Obsessivecompulsive Disorder

Obsessive-compulsive disorder (OCD) is characterized by intrusive thoughts or images (obsessions) and by repetitive and stereotypic acts (compulsions). In DSM-IV it is made clear that compulsions can be either behaviours or mental acts. Despite the face validity of the clinical distinction between obsessions (which may increase anxiety) and compulsions (which serve to decrease anxiety), factor analyses have increasingly provided evidence for the construct validity of a four-factor model of OCD, including contamination concerns aggressive/checking symptoms, symmetry/ordering concerns and hoarding [18,19].

OCD has a prevalence of around 2%, and some studies have suggested that it is one of the most disabling of all the medical disorders [2]. Studies have demonstrated a remarkably long gap (up to 17 years) between diagnosis and appropriate treatment [20]. Thus, an immediate focus for those interested in preventing the chronicity and morbidity of OCD is the importance of early diagnosis and treatment. Working with consumer advocacy groups and the media may play an important role in increasing awareness, decreasing stigma, and so contributing to earlier and more appropriate intervention [21].

To optimize early detection of OCD, it is particularly important to recognize the group of patients with early onset OCD [22]. Childhood onset OCD patients are more likely to be male and to have comorbid tics. Normal childhood rituals need, however, to be differentiated from pathological OCD symptoms. Fortunately, there is good evidence that many of these patients respond to standard OCD treatments, including pharmacotherapy with the SSRIs [23].

A proportion of childhood-onset cases of OCD can be characterized as having paediatric neuropsychiatric disorders associated with streptococcus (PANDAS). These cases are thought to involve auto-immune responses after infection with this bacterium [24]. This research suggests the possibility that early diagnosis and treatment of streptococcal infection might reduce the incidence of OCD. Nevertheless, the extent to which autoimmune mechanisms account for OCD cases as a whole remains unknown, and such work has not yet been undertaken. An early trial of penicillin prophylaxis in subjects with PANDAS did not prove effective in preventing subsequent OCD symptoms [25]. Penicillin did not, however, effectively prevent streptococcal infection, suggesting that trials with other antibiotics are warranted.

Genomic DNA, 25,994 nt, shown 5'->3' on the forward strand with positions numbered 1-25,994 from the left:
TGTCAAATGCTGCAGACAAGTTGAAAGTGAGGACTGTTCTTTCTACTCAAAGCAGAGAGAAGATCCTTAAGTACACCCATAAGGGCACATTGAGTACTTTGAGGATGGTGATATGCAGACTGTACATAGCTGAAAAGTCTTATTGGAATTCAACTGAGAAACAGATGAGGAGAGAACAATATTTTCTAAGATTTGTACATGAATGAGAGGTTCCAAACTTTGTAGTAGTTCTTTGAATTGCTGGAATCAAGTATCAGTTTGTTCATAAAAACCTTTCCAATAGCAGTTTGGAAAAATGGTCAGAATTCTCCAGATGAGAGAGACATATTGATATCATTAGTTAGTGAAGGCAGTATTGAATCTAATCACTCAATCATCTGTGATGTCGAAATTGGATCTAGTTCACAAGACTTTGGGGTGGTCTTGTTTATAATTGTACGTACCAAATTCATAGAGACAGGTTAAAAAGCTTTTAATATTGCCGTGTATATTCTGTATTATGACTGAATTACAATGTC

It is theoretically possible that individual and family interventions with high-risk individuals might be useful in enhancing early detection and prevention of OCD. It remains unclear to what extent OCD is caused by genetic versus environmental influences. Nevertheless, it is potentially possible to target individuals at high risk (for example, those with parental OCD), or to target times of higher risk (for example, pregnancy and puerperium [26]). Although it is possible that medication could be used in patients at high risk for OCD, an immediate question is whether cognitive-behavioural therapy (CBT) might not have a role in such cases.

Ultimately, particular neurobiological markers (e.g. abnormal functional brain activity, the presence of particular genetic variants) may prove crucial in targeting individuals at risk for developing OCD. Certainly, there is already evidence that particular variants in the serotonin transporter protein (5-HTTP) gene are associated with high risk for OCD [27]. Nevertheless, at present work on functional imaging and genetic variants in OCD remains primarily within the realm of research.

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